Plant Photoreceptors and Photomorphogenesis
Lin, Chentao .
How Cryptochromes work, a case study in Arabidopsis.
Cryptochromes are blue/UV-A light receptors found in bacterial, plants, and animals. Arabidopsis genome encodes two cryptochromes, CRY1 and CRY2, which mediate blue light inhibition of hypocotyl elongation and long-day promotion of floral initiation, respectively. Cryptochromes are believed to regulate development by affecting gene expression, but how cryptochromes regulate changes of gene expression in response to light is unclear. Over hundreds of cryptochrome-regulated genes have been identified using array-profiling, but the functional relevance of few of those genes has been tested and the mode of cryptochrome-regulated gene expression is also unknown. Prompted by a result of a genetic study of suppressors of the cry1cry2 mutant, we systematically investigate the role of GA metabolism/catabolism genes in photomorphogenesis. We showed that cryptochromes positively regulate mRNA expression of GA2ox genes but negatively regulate GA20ox and GA3ox genes. These results are consistent with a hypothesis that cryptochromes may regulate GA metabolic/catabolic genes to regulate hypocotyl elongation response. To further investigate how cryptochromes regulate gene expression, we studied CRY2-interacting proteins. Results of this study will be discussed.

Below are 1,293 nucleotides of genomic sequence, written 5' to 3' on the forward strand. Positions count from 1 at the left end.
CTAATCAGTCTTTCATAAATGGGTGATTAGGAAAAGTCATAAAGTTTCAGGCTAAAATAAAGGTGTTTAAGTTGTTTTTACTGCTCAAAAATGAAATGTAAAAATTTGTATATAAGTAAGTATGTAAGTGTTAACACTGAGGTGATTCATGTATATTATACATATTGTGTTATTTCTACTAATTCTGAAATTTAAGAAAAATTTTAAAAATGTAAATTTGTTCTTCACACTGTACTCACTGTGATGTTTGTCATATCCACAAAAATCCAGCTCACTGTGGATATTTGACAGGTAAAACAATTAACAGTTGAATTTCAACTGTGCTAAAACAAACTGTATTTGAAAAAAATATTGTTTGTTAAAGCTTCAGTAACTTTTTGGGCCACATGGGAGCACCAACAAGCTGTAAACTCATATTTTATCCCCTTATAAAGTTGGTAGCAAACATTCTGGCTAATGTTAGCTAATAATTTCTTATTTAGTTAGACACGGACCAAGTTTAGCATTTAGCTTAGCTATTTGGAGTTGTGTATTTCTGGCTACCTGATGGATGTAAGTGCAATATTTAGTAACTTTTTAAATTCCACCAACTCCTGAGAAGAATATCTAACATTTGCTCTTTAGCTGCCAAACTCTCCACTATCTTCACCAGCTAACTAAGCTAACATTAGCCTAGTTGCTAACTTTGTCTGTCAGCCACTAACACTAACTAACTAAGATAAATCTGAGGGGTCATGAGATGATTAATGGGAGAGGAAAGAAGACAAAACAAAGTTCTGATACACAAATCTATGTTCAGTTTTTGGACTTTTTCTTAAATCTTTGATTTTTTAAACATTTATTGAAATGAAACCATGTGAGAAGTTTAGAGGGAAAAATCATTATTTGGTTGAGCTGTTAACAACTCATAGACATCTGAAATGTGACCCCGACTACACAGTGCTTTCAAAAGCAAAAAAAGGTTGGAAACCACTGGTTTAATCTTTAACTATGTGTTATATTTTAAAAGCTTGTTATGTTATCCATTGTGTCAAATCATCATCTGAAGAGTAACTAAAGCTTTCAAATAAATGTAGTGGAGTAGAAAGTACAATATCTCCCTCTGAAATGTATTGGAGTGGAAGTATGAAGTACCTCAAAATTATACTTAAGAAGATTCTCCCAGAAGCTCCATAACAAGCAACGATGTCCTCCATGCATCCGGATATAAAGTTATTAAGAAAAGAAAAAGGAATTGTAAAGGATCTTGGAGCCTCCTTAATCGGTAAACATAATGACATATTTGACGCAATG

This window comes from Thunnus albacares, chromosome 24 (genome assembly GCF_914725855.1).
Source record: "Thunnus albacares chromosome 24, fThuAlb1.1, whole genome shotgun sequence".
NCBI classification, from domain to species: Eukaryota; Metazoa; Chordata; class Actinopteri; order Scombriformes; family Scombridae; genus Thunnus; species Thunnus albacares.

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1 - University of California, Los Angeles, Molecular, Cell and Developmental Biology
Cryptochrome 1 and 2
CRY1 and 2
Presentation Type: Symposium or Colloquium Presentation
Location: Boulevard C/Hilton
Date: Monday, July 9th, 2007
Time: 9:00 AM